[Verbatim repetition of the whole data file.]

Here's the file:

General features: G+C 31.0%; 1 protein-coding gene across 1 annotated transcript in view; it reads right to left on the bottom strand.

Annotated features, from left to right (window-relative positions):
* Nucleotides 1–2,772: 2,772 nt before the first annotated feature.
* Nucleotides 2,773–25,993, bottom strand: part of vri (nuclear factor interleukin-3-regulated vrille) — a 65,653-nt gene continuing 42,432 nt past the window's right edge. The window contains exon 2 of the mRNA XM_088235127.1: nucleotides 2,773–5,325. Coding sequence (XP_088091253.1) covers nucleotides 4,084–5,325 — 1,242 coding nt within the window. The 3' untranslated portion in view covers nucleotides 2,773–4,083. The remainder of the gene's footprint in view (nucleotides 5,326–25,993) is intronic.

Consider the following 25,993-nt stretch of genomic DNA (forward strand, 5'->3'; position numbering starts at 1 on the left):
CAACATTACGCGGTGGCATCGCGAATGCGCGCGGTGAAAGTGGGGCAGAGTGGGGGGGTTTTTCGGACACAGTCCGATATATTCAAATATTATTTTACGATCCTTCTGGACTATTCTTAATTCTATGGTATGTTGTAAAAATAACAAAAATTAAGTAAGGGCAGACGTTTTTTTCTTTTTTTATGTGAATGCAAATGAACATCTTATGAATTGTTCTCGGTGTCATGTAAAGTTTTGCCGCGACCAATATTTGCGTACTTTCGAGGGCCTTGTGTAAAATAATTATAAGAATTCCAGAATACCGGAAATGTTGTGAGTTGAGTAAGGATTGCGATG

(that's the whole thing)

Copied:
General features: G+C 31.0%; 1 protein-coding gene across 1 annotated transcript in view; it reads right to left on the bottom strand.

Annotated features, from left to right (window-relative positions):
* Nucleotides 1–2,772: 2,772 nt before the first annotated feature.
* Nucleotides 2,773–25,993, bottom strand: part of vri (nuclear factor interleukin-3-regulated vrille) — a 65,653-nt gene continuing 42,432 nt past the window's right edge. The window contains exon 2 of the mRNA XM_088235127.1: nucleotides 2,773–5,325. Coding sequence (XP_088091253.1) covers nucleotides 4,084–5,325 — 1,242 coding nt within the window. The 3' untranslated portion in view covers nucleotides 2,773–4,083. The remainder of the gene's footprint in view (nucleotides 5,326–25,993) is intronic.

Consider the following 25,993-nt stretch of genomic DNA (forward strand, 5'->3'; position numbering starts at 1 on the left):
CAACATTACGCGGTGGCATCGCGAATGCGCGCGGTGAAAGTGGGGCAGAGTGGGGGGGTTTTTCGGACACAGTCCGATATATTCAAATATTATTTTACGATCCTTCTGGACTATTCTTAATTCTATGGTATGTTGTAAAAATAACAAAAATTAAGTAAGGGCAGACGTTTTTTTCTTTTTTTATGTGAATGCAAATGAACATCTTATGAATTGTTCTCGGTGTCATGTAAAGTTTTGCCGCGACCAATATTTGCGTACTTTCGAGGGCCTTGTGTAAAATAATTATAAGAATTCCAGAATACCGGAAATGTTGTGAGTTGAGTAAGGATTGCGATG